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Trudeau and His North Van Climate Minister Are ‘Wrestling’ with a Massive Oilsands Decision

Trudeau and His North Van Climate Minister Are ‘Wrestling’ with a Massive Oilsands Decision

Teck’s Frontier mine would kill emissions targets, say analysts.

Jonathan-Wilkinson
Where will Minister for Environment and Climate Change Jonathan Wilkinson, MP for North Vancouver, land on Frontier, possibly the biggest oilsands project ever? Photo by Mike Sudoma, the Canadian Press.

The Trudeau government is under intense scrutiny for a looming decision — one that will powerfully signal whether it favours oil patch growth over fighting the climate emergency. 

Will the Liberals approve a new bitumen mine twice the size of Vancouver that alone is expected to add 20 per cent of additional oilsands emissions over the next three decades? 

Or will Justin Trudeau’s government make good on its promise to set Canada on the path to having “net-zero” emissions by 2050 by rejecting the Frontier mine being proposed by Vancouver-based Teck Resources?

Federal Environment and Climate Change Minister Jonathan Wilkinson, who represents the riding of North Vancouver, is reportedly “wrestling” with the decision, which is expected sometime next month. The Prime Minister’s Office didn’t respond to The Tyee’s interview request.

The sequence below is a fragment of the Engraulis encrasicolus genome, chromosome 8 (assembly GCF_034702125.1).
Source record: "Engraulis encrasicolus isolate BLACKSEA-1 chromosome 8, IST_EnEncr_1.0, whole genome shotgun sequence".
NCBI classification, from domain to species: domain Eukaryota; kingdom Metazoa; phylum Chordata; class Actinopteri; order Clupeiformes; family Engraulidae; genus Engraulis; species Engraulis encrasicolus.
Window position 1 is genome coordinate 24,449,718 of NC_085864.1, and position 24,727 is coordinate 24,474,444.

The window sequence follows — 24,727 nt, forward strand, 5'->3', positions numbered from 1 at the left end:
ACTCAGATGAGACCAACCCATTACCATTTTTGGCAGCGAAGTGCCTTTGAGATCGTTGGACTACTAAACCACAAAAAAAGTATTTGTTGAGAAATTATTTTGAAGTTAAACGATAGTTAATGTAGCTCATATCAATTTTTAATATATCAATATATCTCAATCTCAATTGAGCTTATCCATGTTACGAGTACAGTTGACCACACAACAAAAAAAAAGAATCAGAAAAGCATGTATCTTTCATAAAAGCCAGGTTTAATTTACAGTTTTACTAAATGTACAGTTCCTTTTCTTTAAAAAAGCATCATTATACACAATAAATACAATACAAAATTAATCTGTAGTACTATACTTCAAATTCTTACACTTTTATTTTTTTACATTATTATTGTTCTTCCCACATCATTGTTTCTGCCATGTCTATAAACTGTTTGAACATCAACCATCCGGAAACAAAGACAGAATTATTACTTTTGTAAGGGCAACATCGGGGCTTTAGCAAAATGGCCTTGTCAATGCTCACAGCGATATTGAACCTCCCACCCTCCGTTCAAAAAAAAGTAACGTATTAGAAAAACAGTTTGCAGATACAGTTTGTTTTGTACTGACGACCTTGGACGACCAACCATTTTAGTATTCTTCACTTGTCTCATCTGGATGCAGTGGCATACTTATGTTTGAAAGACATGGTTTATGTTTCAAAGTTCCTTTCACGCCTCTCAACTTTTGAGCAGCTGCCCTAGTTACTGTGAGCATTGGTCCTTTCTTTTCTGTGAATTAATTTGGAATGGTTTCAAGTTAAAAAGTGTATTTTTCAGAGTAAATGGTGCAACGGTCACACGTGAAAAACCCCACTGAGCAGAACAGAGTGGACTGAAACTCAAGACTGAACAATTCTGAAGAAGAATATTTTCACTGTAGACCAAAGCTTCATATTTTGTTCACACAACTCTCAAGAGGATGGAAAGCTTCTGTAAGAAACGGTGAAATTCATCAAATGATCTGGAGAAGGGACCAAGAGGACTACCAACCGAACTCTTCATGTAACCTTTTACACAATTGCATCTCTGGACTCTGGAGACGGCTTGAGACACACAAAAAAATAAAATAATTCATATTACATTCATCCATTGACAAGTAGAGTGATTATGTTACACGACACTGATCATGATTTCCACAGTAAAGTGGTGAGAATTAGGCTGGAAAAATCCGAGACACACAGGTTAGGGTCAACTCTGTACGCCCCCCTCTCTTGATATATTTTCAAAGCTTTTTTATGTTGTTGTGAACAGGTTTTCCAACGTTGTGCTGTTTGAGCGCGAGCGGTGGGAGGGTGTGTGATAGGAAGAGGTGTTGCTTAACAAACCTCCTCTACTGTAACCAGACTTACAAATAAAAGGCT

Wilkinson has said that achieving Canada’s aggressive net-zero target, which would result in the country effectively ceasing to contribute to global temperature rise within three decades, is not open to negotiation: “That is a target that is not informed by politics. It’s informed by science.” 

If that’s the case, then the Liberals need to forcefully reject what is one of the biggest oilsands mining projects ever proposed, says Eriel Deranger, executive director of the Edmonton-based group Indigenous Climate Action. “We cannot afford more destabilization of critical ecosystems and the creation of massive amounts of carbon emissions,” she told The Tyee.

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